I might start by mentioning that this is a game that I've played perhaps 5 times in my life - it's always seemed interesting but ultimately I've tended to prefer Air Hockey.

(Not that I'm making excuses for how particularly lame I was/am at the game, it's just a fact. I'm happy to have scored a few goals in each game and not done the undy run around the table)

One of the things I like about Hamish's table is that each player has the head of a rock/pop star. (And Stevie Wonder is stuck in the middle of the field as referee).



Here's Art Garfunkel. Some I didn't recognise but I remember Kurt Cobain, PJ Harvey, Thom Yorke, Janis Joplin and I'm not sure if this was McCartney or Jagger.



There is apparently some secret key to the two teams (I suspect it's living vs dead musicians) but this is yet to be revealed.

The gameplay was fun and surprisingly physical, there are evidently key strategies that I need to learn (though I might say that we didn't see any of the trick shots from the video, so maybe if I master them...) and the evening ended with Hamish proclaimed supreme master of the table. (Ok, not literally, that would be just far too geeky but he did reign undefeated)

Here are a few more shots - I'm a bit of a fan of the camera phone look, I thought about bringing my proper digital camera but there is something very documentary, very gritty and real about pix from a camera phone that really appeals. It also brings a slightly painterly quality to things as well (if you'll excuse the wankiness)





Ok, well I'm off to eBay now to see what one of these babies is worth.

(I'm also thinking that if - scratch that - when I have a band, Babyfoot is a pretty good name. Up there with Ampersand - which unfortunately is taken).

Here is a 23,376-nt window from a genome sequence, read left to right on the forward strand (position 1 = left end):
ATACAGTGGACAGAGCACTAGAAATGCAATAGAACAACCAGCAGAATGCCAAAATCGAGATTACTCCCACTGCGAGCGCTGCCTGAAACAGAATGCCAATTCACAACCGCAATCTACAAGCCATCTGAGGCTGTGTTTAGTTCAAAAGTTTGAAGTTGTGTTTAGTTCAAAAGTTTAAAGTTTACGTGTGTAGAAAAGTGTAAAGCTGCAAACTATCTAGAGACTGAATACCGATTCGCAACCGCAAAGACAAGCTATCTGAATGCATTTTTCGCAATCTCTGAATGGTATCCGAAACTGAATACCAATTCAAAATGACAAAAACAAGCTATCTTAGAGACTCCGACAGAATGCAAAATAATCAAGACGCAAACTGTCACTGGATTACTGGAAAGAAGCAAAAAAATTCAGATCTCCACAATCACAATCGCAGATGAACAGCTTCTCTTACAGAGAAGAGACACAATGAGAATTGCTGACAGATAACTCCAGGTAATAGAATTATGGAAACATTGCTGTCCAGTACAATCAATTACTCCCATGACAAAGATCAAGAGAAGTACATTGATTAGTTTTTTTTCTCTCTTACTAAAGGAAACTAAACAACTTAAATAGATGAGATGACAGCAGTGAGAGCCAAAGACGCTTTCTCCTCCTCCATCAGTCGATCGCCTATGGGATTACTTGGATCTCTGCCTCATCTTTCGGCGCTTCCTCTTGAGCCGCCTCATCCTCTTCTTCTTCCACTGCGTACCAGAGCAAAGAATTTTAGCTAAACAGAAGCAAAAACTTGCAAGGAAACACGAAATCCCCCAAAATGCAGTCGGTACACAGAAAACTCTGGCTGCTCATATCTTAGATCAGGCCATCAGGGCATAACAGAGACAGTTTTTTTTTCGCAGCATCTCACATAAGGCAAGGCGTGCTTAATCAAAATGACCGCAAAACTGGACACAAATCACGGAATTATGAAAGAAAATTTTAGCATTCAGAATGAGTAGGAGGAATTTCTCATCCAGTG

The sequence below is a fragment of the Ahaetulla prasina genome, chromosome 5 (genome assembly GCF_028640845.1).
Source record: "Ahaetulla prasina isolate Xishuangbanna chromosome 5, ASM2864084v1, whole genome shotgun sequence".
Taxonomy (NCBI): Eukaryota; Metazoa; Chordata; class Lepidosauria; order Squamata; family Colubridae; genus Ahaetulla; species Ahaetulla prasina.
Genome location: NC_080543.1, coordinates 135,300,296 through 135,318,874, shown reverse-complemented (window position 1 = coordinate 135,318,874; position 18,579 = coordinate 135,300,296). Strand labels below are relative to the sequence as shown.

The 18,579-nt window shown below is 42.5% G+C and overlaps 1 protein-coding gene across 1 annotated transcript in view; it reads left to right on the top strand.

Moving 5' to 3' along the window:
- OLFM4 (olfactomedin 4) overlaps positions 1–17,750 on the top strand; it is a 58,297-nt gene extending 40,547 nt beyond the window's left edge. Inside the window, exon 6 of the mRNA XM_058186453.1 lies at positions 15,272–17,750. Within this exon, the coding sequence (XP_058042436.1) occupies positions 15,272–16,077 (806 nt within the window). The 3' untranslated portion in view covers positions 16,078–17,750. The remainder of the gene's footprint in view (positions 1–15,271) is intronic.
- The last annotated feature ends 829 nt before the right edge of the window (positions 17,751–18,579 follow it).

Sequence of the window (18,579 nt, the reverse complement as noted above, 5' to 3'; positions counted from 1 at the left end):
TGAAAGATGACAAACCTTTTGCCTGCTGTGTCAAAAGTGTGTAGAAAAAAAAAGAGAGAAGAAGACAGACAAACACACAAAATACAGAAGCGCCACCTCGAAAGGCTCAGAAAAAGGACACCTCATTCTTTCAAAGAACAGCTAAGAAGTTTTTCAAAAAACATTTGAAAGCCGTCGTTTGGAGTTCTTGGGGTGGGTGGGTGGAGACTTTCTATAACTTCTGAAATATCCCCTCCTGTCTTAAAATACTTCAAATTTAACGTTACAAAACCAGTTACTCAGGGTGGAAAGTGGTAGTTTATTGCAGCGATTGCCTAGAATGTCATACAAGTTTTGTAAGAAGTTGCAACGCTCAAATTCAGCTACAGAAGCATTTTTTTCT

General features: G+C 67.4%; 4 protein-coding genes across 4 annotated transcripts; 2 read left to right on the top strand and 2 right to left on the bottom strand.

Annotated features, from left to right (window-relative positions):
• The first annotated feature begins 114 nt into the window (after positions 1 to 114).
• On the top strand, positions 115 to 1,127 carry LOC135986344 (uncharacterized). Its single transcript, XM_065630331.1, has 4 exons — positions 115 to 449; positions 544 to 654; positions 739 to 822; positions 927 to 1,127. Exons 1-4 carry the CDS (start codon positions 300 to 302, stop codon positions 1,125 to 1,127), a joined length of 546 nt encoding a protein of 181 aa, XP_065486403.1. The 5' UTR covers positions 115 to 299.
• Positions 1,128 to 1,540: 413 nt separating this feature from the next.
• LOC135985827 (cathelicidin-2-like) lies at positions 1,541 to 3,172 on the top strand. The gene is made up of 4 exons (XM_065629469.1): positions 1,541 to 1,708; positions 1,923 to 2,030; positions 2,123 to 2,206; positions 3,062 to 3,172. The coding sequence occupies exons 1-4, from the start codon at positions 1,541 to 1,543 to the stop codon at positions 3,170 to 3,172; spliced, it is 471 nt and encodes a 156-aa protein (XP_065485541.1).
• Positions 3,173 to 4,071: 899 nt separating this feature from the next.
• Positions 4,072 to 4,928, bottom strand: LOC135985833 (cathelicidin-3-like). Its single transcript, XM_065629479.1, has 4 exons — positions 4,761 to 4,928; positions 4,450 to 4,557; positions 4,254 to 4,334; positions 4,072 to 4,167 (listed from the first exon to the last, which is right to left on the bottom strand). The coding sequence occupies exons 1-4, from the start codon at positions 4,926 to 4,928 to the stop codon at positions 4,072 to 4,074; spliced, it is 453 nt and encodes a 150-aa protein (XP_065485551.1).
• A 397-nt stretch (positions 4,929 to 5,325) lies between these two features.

One final thing that I liked about this particular table was that with the red vs navy blue strip it was just like the A-League final between Melbourne and Adelaide the other day.

19.2.07

Grinning : like an idiot

Dear God, please let this be true :)

PM may struggle to hold Bennelong

A poll out this morning indicates Prime Minister John Howard may face a battle to hold his own seat at the next federal election.

A poll conducted by Roy Morgan Research, for the Crikey website, has found Labor is ahead in Mr Howard's Sydney seat of Bennelong 55 to 45 per cent on a two-party preferred basis.

The poll of 400 Bennelong voters was carried out in the middle of last week.

It also revealed a 75 per cent approval rating for Kevin Rudd compared to 44 per cent for the Prime Minister.

The ABC contacted the Prime Minister's office this morning but there was no comment on the Bennelong polling.

Being reminded : why I hate the Murdoch press

(In which Couch Media gets a little Bolt-Watchy)

While The Australian makes claims to be Australia's quality national broadsheet newspaper, (well it is the only nominally national broadsheet) I tend not to read it for it's tendency to rapidly angry up the blood.